This summer, 12+ welcomed six new talented individuals to the team through the 2014-2015 Fellows Initiative. These Fellows are commissioned to implement workshops, to provide academic assistance, and to serve our students in the PLUS Centers of our partner schools, Kensington Health Sciences Academy and Penn Treaty School. Here, we document their stories.
Christine, a native to the Philadelphia area and graduate of the University of Pittsburgh, came to 12+ with a heart to serve inner city youth. She is currently pursuing her Masters in Biblical Counseling and enjoys sharing her love of dance and fashion with her students.
In our neighborhood of Kensington, our students come from very different backgrounds. You walk around and you can’t help but notice the brokenness that defines this neighborhood and you meet these students and you see how this environment has shaped them and their outlook in life. In the hallways you see the hustle and bustle of getting to class, you hear the yelling between people, you see fairly obvious cliques. In the PLUS Center, students come in to use the computer, to say “hi” to the staff members they know, or to just hang out with their friends. Throughout the school there is a mixing of minds, cultures, and personalities all in one place.
What does it look like to cultivate culture? How does culture shape who we are, how we think, how we act? What does culture mean to an individual versus a community? These were some of the questions that came to mind as I started thinking about this year and how my job description as “Culture Fellow” would play out. Often times whenever I think about culture, I consider what identifies me. My nationality, race, sex, religious affiliation, the list goes on. Everything that could define me, or anyone, has subcultures tied to it that somehow feed into a greater culture. How our cultures shape us, relates into how we shape society. So how do you go about creating a unifying culture in a place that has so many different cultures pulsating through it? How do you get the student body/school to “buy in” to what we’re trying to create?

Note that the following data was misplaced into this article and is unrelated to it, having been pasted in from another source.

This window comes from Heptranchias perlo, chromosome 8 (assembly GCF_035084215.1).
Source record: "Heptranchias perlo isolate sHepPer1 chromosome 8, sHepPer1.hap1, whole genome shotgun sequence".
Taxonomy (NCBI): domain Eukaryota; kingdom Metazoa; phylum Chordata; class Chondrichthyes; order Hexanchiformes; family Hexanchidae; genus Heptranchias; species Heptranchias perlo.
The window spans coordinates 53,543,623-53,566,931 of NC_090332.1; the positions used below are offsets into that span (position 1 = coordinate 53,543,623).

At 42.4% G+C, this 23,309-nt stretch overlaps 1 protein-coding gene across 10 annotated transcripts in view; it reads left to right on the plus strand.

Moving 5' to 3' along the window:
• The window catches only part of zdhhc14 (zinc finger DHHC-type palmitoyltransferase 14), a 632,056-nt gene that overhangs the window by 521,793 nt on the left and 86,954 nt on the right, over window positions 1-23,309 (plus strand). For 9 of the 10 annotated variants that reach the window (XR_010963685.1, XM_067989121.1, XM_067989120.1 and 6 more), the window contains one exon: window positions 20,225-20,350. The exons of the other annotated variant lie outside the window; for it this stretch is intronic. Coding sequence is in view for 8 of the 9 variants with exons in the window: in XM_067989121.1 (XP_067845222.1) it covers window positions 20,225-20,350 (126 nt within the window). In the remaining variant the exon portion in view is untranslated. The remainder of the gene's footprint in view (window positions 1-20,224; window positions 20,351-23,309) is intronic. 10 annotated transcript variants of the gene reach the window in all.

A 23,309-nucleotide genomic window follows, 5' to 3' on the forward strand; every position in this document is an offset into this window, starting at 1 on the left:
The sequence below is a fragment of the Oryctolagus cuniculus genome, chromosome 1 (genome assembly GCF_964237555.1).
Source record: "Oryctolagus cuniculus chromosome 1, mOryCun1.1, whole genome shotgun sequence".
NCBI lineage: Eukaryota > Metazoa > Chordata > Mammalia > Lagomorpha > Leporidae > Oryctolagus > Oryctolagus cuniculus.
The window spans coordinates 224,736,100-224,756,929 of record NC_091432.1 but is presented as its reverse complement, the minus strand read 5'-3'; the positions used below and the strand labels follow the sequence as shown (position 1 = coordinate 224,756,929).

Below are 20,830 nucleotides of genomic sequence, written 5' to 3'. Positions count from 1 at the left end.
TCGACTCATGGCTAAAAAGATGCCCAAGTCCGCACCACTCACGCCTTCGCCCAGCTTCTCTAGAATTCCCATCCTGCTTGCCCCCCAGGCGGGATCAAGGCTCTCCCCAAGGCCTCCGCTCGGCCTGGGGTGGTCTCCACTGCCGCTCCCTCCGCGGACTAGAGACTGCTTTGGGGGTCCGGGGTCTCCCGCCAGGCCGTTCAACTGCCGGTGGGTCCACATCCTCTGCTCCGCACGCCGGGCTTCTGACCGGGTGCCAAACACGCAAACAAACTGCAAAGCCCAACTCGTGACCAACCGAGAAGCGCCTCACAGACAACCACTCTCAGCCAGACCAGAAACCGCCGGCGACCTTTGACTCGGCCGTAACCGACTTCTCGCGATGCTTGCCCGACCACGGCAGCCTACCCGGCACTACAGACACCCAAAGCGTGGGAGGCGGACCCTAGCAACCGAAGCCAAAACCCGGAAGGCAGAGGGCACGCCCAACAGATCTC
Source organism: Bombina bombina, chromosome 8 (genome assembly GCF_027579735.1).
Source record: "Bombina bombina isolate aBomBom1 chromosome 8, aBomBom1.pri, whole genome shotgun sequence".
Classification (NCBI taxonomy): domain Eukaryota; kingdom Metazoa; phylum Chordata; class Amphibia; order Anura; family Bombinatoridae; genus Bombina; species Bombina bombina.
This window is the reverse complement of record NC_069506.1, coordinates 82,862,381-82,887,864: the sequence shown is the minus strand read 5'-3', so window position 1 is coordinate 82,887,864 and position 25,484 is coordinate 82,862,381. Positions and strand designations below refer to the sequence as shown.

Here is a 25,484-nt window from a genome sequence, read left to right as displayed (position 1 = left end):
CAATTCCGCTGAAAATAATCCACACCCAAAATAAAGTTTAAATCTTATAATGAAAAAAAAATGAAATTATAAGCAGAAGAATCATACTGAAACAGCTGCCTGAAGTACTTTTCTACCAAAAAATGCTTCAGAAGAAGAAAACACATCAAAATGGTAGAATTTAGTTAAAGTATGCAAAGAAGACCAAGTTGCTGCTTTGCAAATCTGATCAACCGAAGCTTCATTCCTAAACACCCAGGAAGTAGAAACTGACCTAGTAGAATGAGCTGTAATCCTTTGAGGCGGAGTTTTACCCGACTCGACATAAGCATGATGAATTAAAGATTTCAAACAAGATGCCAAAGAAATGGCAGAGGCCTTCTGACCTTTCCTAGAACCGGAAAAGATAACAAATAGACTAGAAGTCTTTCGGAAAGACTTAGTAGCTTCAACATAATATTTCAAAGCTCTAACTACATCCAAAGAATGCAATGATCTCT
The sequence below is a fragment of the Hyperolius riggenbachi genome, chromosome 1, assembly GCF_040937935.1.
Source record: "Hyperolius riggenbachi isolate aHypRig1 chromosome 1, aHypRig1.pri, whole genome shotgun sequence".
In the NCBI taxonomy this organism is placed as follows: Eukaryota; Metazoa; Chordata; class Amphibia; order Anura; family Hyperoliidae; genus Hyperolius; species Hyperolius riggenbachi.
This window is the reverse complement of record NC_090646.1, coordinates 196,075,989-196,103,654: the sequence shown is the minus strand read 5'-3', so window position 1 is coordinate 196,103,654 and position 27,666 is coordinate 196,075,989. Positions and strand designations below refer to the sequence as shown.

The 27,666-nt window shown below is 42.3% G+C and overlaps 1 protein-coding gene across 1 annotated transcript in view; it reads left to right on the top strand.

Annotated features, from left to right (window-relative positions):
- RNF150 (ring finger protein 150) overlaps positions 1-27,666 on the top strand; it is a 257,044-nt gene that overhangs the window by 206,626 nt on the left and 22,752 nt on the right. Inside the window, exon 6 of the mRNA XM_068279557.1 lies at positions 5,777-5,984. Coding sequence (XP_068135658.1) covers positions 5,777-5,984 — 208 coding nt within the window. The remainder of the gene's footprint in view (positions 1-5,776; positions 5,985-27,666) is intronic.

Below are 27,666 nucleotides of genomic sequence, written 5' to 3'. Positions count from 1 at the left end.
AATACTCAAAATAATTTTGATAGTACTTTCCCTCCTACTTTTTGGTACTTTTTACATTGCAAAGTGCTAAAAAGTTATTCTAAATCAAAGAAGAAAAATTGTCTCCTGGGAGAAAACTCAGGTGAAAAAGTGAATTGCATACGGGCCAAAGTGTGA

One of our programs is our PLUS Leader program which trains student leaders in developing their leadership skills. This past week we had our second PLUS Leader Workshop looking at the “Peaks and Valleys” in our lives and the value of our personal narratives. Our exercise was to map out the narrative in our lives identifying high and low points and then sharing them with each other. After I explained the activity, I mentioned that we’d be sharing our narratives with each other, and immediately I saw looks of panic across the room. This required them to be honest and vulnerable with their peers in a way that maybe they hadn’t before, and many of them were notably anxious. After giving them time to construct their “peaks and valleys” map, we split into groups and shared. I made sure the students knew that whatever was shared in this space stayed in this space, and in insuring the safety of their stories, many of them opened up in a way that I wasn’t expecting. It’s really easy to talk about oneself in a general way to meet the requirements of an activity without really pushing one to be more intentionally vulnerable. However these students went deeper, expanding upon their points and sharing details about themselves and their personal lives that both moved me and impressed me with how brave they were being. What encouraged me afterwards, was how the students responded after each person shared. They encouraged each other, they affirmed each other, they shared stories of how they related to certain aspects of each other's stories, and suddenly it didn’t feel like we were just a group of different individuals, but a community of people who had shared in the victories and hardships of life.